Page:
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GWINN — The United States Air Force has spent the last four years testing water and soil samples at the former K.I. Sawyer Base for possible contamination.
AFFF or Aqueous Film-forming Foam, is commonly used on military bases across the country to smother flames from an aircraft crash, it was also used for training purposes until recently. Within AFFF are chemicals, known as PFAS, that are classified by the EPA as emerging contaminants.
Steve Schenden, Director of Operations, Sawyer International Airport, explains, “It’s an emerging contaminant is what it’s called because they’re starting to find it being persistent and seeing it accumulate.”
These contaminants can cause potential risk to human health and to the environment. There are two main chemical compounds of concern, PFOA and PFOS. AFFF was used at K.I. Sawyer and the chemicals have been found in the environment on base.
Schenden continues, “It’s an emerging issue, it’s going to get very big. I believe the DEQ is going to go out and test all of the municipal wells all over the state and they’re measuring it down to parts per trillion.”
Local 3 spoke with the Department of Environmental Quality and was told they are overseeing all testing being done at K.I. Sawyer by the Air Force to ensure proper protocol is followed.
The Air Force examined multiple sites on base and found low levels of the PFOS chemical in one of four municipal drinking water wells, however, this was far below the EPA health advisory level; therefore, it is not believed to have any health effects to humans.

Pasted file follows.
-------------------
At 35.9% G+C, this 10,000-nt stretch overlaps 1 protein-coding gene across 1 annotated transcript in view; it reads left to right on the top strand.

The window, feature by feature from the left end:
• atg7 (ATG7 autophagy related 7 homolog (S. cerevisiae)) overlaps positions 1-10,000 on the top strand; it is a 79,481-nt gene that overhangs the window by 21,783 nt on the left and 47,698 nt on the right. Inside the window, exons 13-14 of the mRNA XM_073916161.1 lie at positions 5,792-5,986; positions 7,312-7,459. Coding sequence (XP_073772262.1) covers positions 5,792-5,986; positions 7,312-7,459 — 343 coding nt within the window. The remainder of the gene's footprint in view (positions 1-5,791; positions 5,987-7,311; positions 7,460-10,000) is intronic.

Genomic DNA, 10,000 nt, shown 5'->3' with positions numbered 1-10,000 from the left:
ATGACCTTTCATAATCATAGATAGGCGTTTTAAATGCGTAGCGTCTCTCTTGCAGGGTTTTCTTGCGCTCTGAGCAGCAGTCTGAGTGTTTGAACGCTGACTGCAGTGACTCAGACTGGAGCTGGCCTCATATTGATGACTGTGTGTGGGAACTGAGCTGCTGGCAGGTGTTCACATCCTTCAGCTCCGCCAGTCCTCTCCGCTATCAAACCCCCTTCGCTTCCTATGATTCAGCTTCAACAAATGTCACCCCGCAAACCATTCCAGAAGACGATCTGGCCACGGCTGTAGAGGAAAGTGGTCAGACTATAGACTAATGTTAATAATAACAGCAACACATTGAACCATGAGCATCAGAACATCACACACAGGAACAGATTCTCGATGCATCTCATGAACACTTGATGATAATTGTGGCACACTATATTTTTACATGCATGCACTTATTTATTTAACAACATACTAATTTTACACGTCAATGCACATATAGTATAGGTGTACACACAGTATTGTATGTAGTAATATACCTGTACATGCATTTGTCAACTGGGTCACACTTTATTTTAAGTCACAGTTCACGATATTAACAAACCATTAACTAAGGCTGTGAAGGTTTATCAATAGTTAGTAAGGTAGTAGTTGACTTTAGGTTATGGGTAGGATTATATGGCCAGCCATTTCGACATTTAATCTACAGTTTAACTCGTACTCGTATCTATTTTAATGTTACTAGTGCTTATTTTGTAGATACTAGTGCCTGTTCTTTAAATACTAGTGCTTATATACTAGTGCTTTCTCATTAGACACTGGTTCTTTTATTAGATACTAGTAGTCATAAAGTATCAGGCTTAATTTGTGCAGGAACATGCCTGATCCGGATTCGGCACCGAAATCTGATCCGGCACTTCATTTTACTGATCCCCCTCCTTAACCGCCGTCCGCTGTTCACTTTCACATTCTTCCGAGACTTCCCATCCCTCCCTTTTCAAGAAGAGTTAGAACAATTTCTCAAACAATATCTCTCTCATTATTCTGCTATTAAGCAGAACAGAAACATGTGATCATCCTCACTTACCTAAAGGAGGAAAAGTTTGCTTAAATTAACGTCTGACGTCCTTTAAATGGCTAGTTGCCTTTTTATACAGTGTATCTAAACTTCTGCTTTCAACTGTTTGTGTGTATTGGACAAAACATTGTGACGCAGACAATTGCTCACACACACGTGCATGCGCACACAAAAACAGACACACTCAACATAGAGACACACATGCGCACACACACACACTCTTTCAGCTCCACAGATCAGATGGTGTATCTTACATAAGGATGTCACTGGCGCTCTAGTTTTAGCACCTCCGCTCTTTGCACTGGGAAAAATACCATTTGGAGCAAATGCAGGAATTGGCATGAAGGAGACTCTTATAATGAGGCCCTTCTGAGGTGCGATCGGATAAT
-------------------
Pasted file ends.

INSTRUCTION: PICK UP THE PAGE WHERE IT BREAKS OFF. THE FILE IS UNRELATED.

There was also tests done of all private wells within a four-mile radius. One private well tested positive for the PFOA chemical, this residence was given bottled water and the Air Force will be installing a water sanitation system.
In addition to testing all municipal and private wells, the Air Force has tested groundwater and surface water from multiple locations. In 2016, 15 locations on the former base were tested for PFAS in both the groundwater and surface water. Ten of the 15 locations’ groundwater tested positive in exceedance of the EPA’s health advisory level. Three of the 15 locations’ surface water tested positive in exceedance of the EPA’s health advisory level.
These locations and exceedances should have no effect on residents, though it may have effects on animals and the environment.
In 2017, the Air Force also tested surface water and sediment samples in seven locations. Four locations at Silver Lead Creek near the K.I. Sawyer Water Treatment Plant, and three lake locations; Stump Lake, Little Trout Lake, and Big Trout Lake.
All four locations at Silver Lead Creek tested positive and exceeded the human health non-cancer value (HNV) in surface water. None of the locations exceeded levels in sediments.
None of the lake locations had exceedances in surface water or sediments.
Representatives assured Local 3 that the drinking water at K.I. Sawyer is completely safe and meets all EPA drinking water criteria.
Schenden says, “We are being very proactive, even beyond what the DEQ is requiring to monitor it here and to really keep track of it. To make sure we’re giving people good water.”